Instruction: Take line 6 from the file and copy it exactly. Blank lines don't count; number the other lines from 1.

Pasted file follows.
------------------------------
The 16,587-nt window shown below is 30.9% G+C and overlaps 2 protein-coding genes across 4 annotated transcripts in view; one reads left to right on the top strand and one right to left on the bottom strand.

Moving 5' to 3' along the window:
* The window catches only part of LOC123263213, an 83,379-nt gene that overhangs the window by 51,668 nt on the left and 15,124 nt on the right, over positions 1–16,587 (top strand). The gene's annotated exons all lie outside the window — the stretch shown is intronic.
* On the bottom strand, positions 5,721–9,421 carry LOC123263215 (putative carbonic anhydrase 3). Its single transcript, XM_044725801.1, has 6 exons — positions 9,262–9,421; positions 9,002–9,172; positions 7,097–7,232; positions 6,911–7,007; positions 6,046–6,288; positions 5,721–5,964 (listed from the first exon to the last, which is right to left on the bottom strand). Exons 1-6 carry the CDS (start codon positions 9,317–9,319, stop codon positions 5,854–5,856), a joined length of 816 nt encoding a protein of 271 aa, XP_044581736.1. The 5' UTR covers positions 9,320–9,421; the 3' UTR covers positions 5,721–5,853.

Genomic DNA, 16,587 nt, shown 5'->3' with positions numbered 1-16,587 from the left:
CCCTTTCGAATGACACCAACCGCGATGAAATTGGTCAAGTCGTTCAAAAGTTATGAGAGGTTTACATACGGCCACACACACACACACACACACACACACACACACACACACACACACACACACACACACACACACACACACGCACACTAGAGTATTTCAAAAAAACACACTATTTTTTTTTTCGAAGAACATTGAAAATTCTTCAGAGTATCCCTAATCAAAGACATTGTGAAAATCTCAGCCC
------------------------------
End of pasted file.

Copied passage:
CCCTTTCGAATGACACCAACCGCGATGAAATTGGTCAAGTCGTTCAAAAGTTATGAGAGGTTTACATACGGCCACACACACACACACACACACACACACACACACACACACACACACACACACACACACACACACACACACGCACACTAGAGTATTTCAAAAAAACACACTATTTTTTTTTTCGAAGAACATTGAAAATTCTTCAGAGTATCCCTAATCAAAGACATTGTGAAAATCTCAGCCC